I left Wisconsin to live in California on December 26, 1981. I had moved out of my own apartment to stay with my parents at the beginning of December as I made the transition from full time work to full time student, at Pacific School of Religion in Berkeley. At the time, I didn’t know that I would be moving “forever,” to not return to the place that had been my homeland, the land of my people, for several generations.
For a few years after I made the move to Northern California, I did not return to Wisconsin at holiday time. I stayed in Berkeley and later, in the parsonage at Pleasanton with my new husband, Jeff. I recall vividly the first winter I spent in Pleasanton, as I stood in the driveway in my blazer, preparing to drive to my first parish, in San Jose. I was surprised – here I was a blazer as my top layer in January – no boots, no wool cap and gloves!
My Dad died in April of 1986, and I was able to be with my parents for a few days over the holiday season after Christmas the year before. One day during my visit, Milwaukee had a wonderful snow-fall, a snow-fall without wind, when the large flakes fell straight from the sky to the sidewalks and streets below. I walked over to a coffee shop not far from my parents’ apartment on Appleton Avenue, taking in the white stuff as it landed on me, looking at the falling snow with wonder. That’s the best kind of snow – gentle,calm, falling silently to the streets of the city. And I didn’t have to shovel! I enjoyed the coziness of the coffee shop and set out to walk again to my parents’ place.
For a few years after I moved to Northern California, I tried – without any success – to bring on the feeling of “cozy,” during the holidays. As I write today, Oakland is getting a much needed, and never-enough rain, after many years of draught. This is as close to cozy as I’ll get, I’m sure, the sound of tires driving in the rain, the tree lights lit, heat from the furnace warming the house. One holiday season, a few days before Christmas, after my father had passed and my mother made the trip to spend the holiday season with Jeff and me in the Bay Area, she and I stopped on Christmas Eve to have a lunch together at a cafe. Inside the cafe, Christmas music played on the sound system, and we enjoyed our quiet time together. And that day, as I sat with Mom in a cafe, longing for cozy, I realized that I could never bring on Christmas the way it had been, in my memory. Those days were gone. My life had changed, and with the changes I had lost something I’d never have again, as happy as I was in my new home, in my new life.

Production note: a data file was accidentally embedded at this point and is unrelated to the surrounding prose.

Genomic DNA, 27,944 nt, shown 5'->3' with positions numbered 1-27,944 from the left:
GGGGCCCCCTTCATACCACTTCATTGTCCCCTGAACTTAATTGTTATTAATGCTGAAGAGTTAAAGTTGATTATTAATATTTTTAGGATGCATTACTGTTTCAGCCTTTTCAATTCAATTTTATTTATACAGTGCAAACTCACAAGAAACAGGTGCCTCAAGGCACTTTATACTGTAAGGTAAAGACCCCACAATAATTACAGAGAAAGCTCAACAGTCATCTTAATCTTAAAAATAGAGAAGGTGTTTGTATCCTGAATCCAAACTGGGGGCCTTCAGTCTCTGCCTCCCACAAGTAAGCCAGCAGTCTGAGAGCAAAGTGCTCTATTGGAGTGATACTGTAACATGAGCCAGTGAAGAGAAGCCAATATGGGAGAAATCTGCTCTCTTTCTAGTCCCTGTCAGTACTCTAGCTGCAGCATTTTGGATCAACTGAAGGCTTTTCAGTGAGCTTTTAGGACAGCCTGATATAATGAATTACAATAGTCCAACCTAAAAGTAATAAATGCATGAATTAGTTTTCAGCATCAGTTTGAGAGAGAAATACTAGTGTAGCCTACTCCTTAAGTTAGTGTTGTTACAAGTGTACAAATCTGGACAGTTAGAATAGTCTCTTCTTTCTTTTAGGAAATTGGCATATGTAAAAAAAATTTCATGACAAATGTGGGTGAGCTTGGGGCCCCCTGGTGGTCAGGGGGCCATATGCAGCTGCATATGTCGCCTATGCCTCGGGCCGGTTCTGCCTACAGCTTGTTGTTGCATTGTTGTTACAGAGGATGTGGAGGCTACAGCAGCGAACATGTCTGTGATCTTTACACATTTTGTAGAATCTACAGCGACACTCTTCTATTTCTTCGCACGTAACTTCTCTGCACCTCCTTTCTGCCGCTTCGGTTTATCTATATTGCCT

I suppose that as I grow older, I will be longing for Christmas every year, longing for a bit of cold, for a snow – silent, lovely – and of course, for the people who lived those Christmases with me, gone now, for a long, long time.